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WFP earmarks $699.5m for 2-year operation in Jordan


The Jordan Times


AMMAN — The World Food Programme (WFP) has allocated $699,563,116 for its operations in the Kingdom for the two-year period of January 1, 2020 to December 31, 2022, according to the country strategic plan (CSP) report. 
"Jordan is an upper-middle-income country that has weathered a series of shocks in the last decade, notably the Syrian and Iraqi crises, which triggered an unprecedented influx of refugees, disrupted trade and lowered investments,” the report said
According to the report, Jordan currently hosts 665,000 Syrian refugees and 90,000 refugees of other nationalities registered with the United Nations High Commissioner for Refugees (UNHCR), noting that it has put social, economic and environmental strains on the Kingdom. 
As a response, the CSP aims to direct the WFP's effort toward providing humanitarian assistance not only for existing crises, but also for possible future crises, while focusing on a wider target than Syrian refugees, the report said.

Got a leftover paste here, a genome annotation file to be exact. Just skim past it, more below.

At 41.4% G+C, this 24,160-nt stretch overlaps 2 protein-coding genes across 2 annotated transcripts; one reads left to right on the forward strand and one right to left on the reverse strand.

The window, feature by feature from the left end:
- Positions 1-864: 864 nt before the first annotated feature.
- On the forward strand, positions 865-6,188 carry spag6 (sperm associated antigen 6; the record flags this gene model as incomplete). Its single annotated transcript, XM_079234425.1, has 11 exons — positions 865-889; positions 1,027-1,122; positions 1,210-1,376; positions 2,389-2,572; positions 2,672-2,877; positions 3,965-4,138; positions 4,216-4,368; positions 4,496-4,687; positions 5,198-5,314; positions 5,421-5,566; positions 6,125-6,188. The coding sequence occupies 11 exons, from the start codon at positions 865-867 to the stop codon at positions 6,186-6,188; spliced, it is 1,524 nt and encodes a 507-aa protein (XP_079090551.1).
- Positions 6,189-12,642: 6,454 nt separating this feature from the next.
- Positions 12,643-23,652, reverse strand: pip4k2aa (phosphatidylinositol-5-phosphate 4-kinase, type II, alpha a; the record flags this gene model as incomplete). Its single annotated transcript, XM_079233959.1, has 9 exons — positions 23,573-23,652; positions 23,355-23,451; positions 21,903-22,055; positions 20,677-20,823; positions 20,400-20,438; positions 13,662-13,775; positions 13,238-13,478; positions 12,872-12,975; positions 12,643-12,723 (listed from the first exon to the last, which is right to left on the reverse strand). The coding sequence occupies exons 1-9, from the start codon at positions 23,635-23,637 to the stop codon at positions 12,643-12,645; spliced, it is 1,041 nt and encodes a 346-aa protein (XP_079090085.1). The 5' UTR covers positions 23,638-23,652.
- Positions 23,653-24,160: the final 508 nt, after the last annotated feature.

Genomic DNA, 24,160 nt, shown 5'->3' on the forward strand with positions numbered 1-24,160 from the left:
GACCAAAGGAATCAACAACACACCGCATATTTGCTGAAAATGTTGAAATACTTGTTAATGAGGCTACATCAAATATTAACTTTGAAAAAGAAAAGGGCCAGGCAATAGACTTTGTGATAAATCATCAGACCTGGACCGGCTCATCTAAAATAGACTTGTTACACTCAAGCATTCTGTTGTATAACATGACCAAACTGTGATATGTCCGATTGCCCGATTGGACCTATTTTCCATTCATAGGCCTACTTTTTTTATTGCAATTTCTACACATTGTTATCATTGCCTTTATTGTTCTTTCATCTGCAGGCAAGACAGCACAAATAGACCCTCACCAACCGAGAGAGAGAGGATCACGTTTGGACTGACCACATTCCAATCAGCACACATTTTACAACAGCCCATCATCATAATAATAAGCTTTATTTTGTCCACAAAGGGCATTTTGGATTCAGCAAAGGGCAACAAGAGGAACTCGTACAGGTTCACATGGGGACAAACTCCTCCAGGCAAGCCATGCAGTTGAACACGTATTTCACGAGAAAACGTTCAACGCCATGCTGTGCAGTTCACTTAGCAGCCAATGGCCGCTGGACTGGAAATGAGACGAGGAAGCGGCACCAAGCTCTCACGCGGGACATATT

The WFP will work on building the Kingdom's resilience through supporting social protection and livelihoods, the report said, noting that the plan will focus on empowering women and young people. 
The CSP has four strategic outcomes. The first is meeting the nutritional needs of crisis-affected populations, including refugees, throughout the year. The second is covering vulnerable populations, including children, "through adequate social protection schemes by 2022".
The third outcome is enabling women and the youth to become more self-reliant and have better livelihood opportunities by 2022, while the fourth lies in supporting the UN Sustainable Development Goals in Jordan through "effective and innovative solutions from WFP and its partners by 2022".
"This CSP starts a rebalancing of WFP’s portfolio towards Jordan itself, as the country faces increasing challenges," the report stated, adding that strengthening national capacity will be prioritised to "deliver transformative results" for residents of Jordan who are lacking economic opportunities. 
The report’s country analysis section states that "Jordan has a population of 10 million that is predominantly urban [90 per cent] and young [74 per cent below age 30]", adding that 30 per cent of the population is non-resident, including a high proportion of refugees.

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